Warfighter WWII

Warfighter WWII
Warfighter WWII box art

I have a fondness for WWII tactical wargames. While I tend to post a lot about miniature gaming I also have a large(ish) library of wargames that I don’t get to play as often as I like. There are games from the Panzer Grenadier series, the Nations at War Series and as much of the Advanced Squad Leader Starter Kit series as I could grab. I also happen to own a copy of Tiger Leader and Sherman Leader from Dan Verssen Games. These are solitaire titles that allow you to take command of a battalion of troops during WWII and run them through multiple missions and track losses, experience and create a story about the unit you have built. I like the two tank Leader games but they seem to require a bit more focus and time than I can give to them at the moment and so while they are fun titles I haven’t played them recently.

For reasons that are not important, I have been looking to pick up one or two new wargame titles recently and so I have been checking out reviews, videos and Facebook (ugh) groups for information about the various titles that are available. The internet is really quite odd when it comes to wargame suggestions as people will routinely mention titles to you that have been out of print for 20 years and the industry itself is rather small so companies quite frequently have games, even popular ones, go out of print for a time. I was looking for something that could be played solitaire while not necessarily being made for solitaire play. If I have time to go out and game I am usually playing a miniature game.

One title that caught my attention was the WWII version of DVG’s Warighter series of games. I watched a few videos and playthroughs and was quite interested by the game. DVG is currently promoting the modern ‘spec-ops’ version of the game but that doesn’t really have any appeal to me.  The premise of the game is the same as Sherman Leader. You build a team of soldiers to take on a mission. Where Sherman Leader specifically deals with a longer campaign, Warfighter is focused on a single mission. You can play a campaign with your troops if you want but the campaign game is an add-on to a single mission design.

Now I can’t really put my finger on what made me decide to give Warfighter WWII a try but it was in stock at my FLGS and so I grabbed a copy. I can’t overstate how glad I am to have done so. DVG specialize in creating solitaire titles and have been evolving their game mechanics as they release new games and new titles in some of their established series. You can see this when you compare Tiger Leader with the more recently released Sherman Leader. Warfighter is one of their most recent game developments and it shows a lot of solitaire experience in the mechanics and rules. There is an immediate logic to how the game runs and what you do. It is simple without being simplistic and the game engine appears to be able to really through some spanners in your plans.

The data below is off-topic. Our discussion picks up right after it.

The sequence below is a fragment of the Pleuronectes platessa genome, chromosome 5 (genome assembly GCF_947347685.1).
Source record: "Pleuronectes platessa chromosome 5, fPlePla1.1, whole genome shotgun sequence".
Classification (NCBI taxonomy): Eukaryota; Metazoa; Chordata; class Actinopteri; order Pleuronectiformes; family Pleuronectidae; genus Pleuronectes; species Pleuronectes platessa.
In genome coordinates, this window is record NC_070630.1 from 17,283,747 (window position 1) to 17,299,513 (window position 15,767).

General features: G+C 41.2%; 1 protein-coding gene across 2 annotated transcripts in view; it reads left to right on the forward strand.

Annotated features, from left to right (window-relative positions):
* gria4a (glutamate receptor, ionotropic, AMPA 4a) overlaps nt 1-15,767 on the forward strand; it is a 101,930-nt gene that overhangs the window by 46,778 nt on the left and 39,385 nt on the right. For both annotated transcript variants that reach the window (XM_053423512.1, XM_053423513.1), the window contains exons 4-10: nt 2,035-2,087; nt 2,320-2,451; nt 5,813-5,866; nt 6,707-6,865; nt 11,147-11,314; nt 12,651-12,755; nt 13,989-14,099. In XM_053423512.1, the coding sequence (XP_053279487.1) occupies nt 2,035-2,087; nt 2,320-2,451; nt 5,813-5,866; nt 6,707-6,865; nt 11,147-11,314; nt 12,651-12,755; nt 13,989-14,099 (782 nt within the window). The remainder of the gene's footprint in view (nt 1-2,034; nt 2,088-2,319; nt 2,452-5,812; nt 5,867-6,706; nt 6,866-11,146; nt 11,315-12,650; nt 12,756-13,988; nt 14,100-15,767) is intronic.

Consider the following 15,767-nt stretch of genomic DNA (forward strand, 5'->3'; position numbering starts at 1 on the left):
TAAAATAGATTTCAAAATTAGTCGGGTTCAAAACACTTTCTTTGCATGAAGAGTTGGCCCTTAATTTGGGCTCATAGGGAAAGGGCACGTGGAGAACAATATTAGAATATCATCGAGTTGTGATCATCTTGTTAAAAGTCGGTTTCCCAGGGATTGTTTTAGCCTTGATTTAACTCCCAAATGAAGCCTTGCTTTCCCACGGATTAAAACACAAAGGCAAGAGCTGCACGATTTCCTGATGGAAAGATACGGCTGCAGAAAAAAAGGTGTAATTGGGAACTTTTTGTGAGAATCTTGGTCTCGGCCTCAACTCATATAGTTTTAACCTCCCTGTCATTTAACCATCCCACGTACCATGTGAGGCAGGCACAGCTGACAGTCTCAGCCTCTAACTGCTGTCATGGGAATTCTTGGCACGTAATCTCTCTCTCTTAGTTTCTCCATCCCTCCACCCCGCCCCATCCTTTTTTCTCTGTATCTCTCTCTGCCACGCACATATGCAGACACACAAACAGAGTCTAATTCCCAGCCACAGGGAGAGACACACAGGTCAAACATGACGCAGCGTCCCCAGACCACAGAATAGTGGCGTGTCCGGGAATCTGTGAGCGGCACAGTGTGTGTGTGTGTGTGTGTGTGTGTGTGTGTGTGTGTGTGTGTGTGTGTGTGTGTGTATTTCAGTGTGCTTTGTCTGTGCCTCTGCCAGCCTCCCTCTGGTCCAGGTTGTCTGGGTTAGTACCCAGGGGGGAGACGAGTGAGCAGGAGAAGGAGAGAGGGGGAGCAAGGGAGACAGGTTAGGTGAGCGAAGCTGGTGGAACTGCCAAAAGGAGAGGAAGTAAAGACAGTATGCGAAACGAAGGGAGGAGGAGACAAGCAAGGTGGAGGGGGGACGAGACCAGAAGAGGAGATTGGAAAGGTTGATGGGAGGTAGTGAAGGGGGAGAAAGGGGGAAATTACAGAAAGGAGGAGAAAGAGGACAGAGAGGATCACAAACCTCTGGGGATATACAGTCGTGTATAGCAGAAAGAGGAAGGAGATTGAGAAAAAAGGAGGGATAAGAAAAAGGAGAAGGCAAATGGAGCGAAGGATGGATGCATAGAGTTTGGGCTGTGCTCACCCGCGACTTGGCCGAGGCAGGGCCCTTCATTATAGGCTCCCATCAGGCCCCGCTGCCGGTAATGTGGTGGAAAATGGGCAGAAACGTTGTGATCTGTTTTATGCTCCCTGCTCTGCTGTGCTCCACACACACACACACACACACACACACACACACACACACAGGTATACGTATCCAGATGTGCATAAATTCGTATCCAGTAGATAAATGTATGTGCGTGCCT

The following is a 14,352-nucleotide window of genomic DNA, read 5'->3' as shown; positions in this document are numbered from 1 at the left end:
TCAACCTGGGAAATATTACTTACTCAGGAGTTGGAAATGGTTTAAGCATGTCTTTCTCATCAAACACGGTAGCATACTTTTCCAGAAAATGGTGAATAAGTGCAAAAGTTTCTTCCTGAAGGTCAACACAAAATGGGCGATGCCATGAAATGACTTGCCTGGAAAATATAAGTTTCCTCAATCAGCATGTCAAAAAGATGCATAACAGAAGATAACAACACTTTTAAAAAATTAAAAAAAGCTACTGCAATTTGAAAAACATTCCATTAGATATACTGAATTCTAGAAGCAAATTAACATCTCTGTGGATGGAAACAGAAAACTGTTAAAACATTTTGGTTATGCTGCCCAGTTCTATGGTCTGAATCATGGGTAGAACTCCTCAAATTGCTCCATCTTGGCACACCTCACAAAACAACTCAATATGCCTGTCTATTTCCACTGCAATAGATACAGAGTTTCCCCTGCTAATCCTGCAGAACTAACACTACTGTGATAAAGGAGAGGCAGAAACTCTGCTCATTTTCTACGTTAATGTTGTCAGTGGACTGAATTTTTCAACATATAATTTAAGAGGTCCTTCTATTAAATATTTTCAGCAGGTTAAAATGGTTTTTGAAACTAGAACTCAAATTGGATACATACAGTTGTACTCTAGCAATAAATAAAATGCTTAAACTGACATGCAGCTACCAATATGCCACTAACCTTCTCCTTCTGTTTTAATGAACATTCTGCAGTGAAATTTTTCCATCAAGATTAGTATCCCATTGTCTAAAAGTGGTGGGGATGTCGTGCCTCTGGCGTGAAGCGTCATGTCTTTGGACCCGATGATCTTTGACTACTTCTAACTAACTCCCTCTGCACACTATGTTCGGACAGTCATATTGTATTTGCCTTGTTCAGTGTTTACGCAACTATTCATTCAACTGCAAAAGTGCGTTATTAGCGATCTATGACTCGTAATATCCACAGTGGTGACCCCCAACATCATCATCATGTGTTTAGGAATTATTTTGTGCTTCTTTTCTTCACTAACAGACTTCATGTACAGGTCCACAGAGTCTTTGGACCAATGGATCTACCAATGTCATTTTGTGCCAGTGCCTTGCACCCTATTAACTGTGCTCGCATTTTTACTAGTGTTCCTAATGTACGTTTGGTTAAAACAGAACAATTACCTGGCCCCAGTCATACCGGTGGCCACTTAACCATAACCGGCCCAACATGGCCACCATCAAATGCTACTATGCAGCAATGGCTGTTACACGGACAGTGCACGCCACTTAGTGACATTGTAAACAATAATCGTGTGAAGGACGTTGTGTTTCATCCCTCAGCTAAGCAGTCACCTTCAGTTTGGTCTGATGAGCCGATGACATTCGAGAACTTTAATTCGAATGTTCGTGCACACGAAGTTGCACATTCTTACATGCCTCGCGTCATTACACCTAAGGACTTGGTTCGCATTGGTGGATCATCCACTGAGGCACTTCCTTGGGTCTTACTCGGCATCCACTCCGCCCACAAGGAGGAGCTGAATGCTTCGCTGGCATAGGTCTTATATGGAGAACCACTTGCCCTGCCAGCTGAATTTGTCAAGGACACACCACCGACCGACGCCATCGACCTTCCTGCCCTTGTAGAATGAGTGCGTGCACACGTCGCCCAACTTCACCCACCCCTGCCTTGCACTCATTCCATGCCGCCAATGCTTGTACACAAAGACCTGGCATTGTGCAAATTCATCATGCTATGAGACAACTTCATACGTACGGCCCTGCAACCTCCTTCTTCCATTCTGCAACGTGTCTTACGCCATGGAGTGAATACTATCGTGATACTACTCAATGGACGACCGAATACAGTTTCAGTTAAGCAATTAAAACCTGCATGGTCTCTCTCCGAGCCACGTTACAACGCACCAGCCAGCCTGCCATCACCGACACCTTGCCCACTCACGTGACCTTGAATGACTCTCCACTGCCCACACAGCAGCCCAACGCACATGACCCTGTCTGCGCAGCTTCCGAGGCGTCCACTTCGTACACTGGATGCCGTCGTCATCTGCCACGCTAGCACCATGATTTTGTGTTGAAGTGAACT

I broke the game out today and ran through one of the missions. I had so much fun that I wanted to play another game immediately. If I hadn’t taken over the dining room table I probably would have. The first few turns were a bit slow as I was working through how to apply what I had read in the rules and watched online. After that I was able to just focus on playing the game. The few rules questions I did have were either answered from the Keyword sheet that comes in the game or were fairly logical. 

At its heart, Warfighter is a resource management game. You select a Mission which defines the number of turns available to you, the number of points to build a force as well as modifiers for the load your troops can carry. Some missions also have special rules attached to them to modify things such as how the Turn Counter is modified. You also pick an Objective which is places a number of spaces away from the Mission card on your game area. This determines the number of Locations that you will have to move through to get to the Objective, activate it and then try to complete the conditions of the Objective. 

In order to perform this task you build a team from the points defined in the Mission. There are three types of troops available from which to build your force. The first, called Player Soldiers, are the gamer’s avatar, of sorts, and have more health, a higher potential load to carry weapons and the ability to have a custom loadout that you can tailor to the Objective. The second, Non-player Soldiers, have a pre-defined loadout and can’t get cards. Finally the Squad Soldier have no specific weapons and just a generic attack value. 

Soldiers also get Action Cards which are one of the first resources in the game. These cards have actions on them that you can use during your turn to move troops, avoid enemy fire etc. You can spend these cards to help your troops move (Locations have a movement cost that many times is higher than what your troops can move) for instance.